I was fifteen years old, “madly in love” and thought I had met the partner who I would eventually marry. I skipped a couple of periods and knew I was probably pregnant. I went to have the big conversation with him. During that conversation I was told that he was also dating another girl who was also pregnant (she was younger than me). I was absolutely distraught and in shock. With great trepidation, I finally confided in my parents, which broke their hearts, but despite their emotional pain, they immediately made an appointment with the OBGYN who had delivered me. They also consulted with our minister who was a kind and progressive man, and a great supporter of them. In 1970, abortion was illegal in our state, but the doctor made connections for us to travel to New York to have the procedure done. The boy’s parents were in opposition to the decision that my parents, minister and doctor had made for me. Yes, that decision was made for me-- I was a child.
I remember feeling as if I was in an emotional fog. I was mortified as I attended classes at my small high school as the gossip had spread quickly. It appeared that everyone knew. When the appointed date came, my parents drove me to New York. I remember very little of the trip. Upon arrival at the clinic, I was taken into a procedure room, alone. I remember separating myself from everything that was happening and to this day all I remember is the examination table, the paper on the table, and the stirrups. I was 14 weeks pregnant and weighed 95 lbs. I was a child, a very naïve child. I know the decision that was made was the best for me, but I still feel such guilt about it.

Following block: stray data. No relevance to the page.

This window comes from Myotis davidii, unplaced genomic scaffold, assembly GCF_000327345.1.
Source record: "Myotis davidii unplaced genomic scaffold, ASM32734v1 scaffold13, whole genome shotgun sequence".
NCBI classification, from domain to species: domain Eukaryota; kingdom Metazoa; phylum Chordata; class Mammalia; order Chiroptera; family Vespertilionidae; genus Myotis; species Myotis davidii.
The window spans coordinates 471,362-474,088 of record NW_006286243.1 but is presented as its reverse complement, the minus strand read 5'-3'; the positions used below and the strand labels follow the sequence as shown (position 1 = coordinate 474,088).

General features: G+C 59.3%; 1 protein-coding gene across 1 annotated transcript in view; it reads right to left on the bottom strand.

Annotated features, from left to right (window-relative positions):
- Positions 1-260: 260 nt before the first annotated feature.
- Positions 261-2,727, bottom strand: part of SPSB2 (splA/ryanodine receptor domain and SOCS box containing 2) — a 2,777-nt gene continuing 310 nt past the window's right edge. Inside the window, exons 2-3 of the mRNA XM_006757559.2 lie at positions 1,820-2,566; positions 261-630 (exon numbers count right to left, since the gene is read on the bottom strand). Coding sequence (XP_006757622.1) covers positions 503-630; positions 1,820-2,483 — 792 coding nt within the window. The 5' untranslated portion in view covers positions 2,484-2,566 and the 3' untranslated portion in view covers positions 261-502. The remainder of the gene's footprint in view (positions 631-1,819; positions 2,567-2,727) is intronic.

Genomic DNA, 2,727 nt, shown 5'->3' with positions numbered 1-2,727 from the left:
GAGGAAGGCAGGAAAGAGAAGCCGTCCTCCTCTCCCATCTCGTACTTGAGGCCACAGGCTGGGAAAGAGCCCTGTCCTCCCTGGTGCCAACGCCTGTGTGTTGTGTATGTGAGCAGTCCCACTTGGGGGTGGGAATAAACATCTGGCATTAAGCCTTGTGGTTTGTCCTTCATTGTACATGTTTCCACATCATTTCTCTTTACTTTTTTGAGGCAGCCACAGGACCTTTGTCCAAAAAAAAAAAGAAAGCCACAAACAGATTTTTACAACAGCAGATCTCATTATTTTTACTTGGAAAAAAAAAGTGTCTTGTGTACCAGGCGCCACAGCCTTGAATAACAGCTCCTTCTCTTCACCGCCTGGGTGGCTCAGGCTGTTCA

I’ve placed a small pink quartz stone on the grave of my son who died by suicide at 39. It helps me grieve. Two lives never, never to be forgotten.